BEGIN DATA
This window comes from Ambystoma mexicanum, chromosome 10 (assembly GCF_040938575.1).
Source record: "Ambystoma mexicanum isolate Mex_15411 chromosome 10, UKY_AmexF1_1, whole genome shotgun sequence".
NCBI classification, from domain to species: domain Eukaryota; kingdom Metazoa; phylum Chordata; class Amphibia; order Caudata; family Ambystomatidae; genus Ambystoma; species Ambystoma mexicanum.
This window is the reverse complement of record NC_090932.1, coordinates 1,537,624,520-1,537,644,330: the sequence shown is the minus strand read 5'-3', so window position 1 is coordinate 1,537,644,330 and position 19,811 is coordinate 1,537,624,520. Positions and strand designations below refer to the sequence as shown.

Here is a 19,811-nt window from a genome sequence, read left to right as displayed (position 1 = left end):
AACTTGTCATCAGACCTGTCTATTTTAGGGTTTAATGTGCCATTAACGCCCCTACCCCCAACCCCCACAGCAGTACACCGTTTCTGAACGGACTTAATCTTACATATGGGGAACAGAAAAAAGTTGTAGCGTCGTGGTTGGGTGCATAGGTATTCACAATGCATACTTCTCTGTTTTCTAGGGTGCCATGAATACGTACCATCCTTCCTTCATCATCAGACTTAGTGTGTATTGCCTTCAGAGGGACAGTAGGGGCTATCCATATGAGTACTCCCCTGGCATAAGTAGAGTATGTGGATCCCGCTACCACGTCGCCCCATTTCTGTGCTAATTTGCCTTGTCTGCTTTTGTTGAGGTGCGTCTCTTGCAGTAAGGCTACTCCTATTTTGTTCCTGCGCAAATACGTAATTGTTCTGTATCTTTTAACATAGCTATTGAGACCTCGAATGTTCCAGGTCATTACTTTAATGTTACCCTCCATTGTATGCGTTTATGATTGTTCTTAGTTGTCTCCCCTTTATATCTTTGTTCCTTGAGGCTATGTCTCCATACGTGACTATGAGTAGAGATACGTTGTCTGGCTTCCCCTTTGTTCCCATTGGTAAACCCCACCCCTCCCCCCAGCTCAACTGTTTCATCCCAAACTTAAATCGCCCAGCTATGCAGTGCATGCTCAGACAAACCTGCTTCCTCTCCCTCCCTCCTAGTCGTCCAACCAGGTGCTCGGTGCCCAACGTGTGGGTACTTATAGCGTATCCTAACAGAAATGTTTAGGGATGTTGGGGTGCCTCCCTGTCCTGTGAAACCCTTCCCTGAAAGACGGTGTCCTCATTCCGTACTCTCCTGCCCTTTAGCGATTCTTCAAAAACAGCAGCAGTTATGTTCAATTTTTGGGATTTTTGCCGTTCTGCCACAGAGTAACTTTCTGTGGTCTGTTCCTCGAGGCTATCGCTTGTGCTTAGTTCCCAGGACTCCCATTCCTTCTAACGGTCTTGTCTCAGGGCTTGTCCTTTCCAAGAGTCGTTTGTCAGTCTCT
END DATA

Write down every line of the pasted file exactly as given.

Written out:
This window comes from Ambystoma mexicanum, chromosome 10 (assembly GCF_040938575.1).
Source record: "Ambystoma mexicanum isolate Mex_15411 chromosome 10, UKY_AmexF1_1, whole genome shotgun sequence".
NCBI classification, from domain to species: domain Eukaryota; kingdom Metazoa; phylum Chordata; class Amphibia; order Caudata; family Ambystomatidae; genus Ambystoma; species Ambystoma mexicanum.
This window is the reverse complement of record NC_090932.1, coordinates 1,537,624,520-1,537,644,330: the sequence shown is the minus strand read 5'-3', so window position 1 is coordinate 1,537,644,330 and position 19,811 is coordinate 1,537,624,520. Positions and strand designations below refer to the sequence as shown.

Here is a 19,811-nt window from a genome sequence, read left to right as displayed (position 1 = left end):
AACTTGTCATCAGACCTGTCTATTTTAGGGTTTAATGTGCCATTAACGCCCCTACCCCCAACCCCCACAGCAGTACACCGTTTCTGAACGGACTTAATCTTACATATGGGGAACAGAAAAAAGTTGTAGCGTCGTGGTTGGGTGCATAGGTATTCACAATGCATACTTCTCTGTTTTCTAGGGTGCCATGAATACGTACCATCCTTCCTTCATCATCAGACTTAGTGTGTATTGCCTTCAGAGGGACAGTAGGGGCTATCCATATGAGTACTCCCCTGGCATAAGTAGAGTATGTGGATCCCGCTACCACGTCGCCCCATTTCTGTGCTAATTTGCCTTGTCTGCTTTTGTTGAGGTGCGTCTCTTGCAGTAAGGCTACTCCTATTTTGTTCCTGCGCAAATACGTAATTGTTCTGTATCTTTTAACATAGCTATTGAGACCTCGAATGTTCCAGGTCATTACTTTAATGTTACCCTCCATTGTATGCGTTTATGATTGTTCTTAGTTGTCTCCCCTTTATATCTTTGTTCCTTGAGGCTATGTCTCCATACGTGACTATGAGTAGAGATACGTTGTCTGGCTTCCCCTTTGTTCCCATTGGTAAACCCCACCCCTCCCCCCAGCTCAACTGTTTCATCCCAAACTTAAATCGCCCAGCTATGCAGTGCATGCTCAGACAAACCTGCTTCCTCTCCCTCCCTCCTAGTCGTCCAACCAGGTGCTCGGTGCCCAACGTGTGGGTACTTATAGCGTATCCTAACAGAAATGTTTAGGGATGTTGGGGTGCCTCCCTGTCCTGTGAAACCCTTCCCTGAAAGACGGTGTCCTCATTCCGTACTCTCCTGCCCTTTAGCGATTCTTCAAAAACAGCAGCAGTTATGTTCAATTTTTGGGATTTTTGCCGTTCTGCCACAGAGTAACTTTCTGTGGTCTGTTCCTCGAGGCTATCGCTTGTGCTTAGTTCCCAGGACTCCCATTCCTTCTAACGGTCTTGTCTCAGGGCTTGTCCTTTCCAAGAGTCGTTTGTCAGTCTCT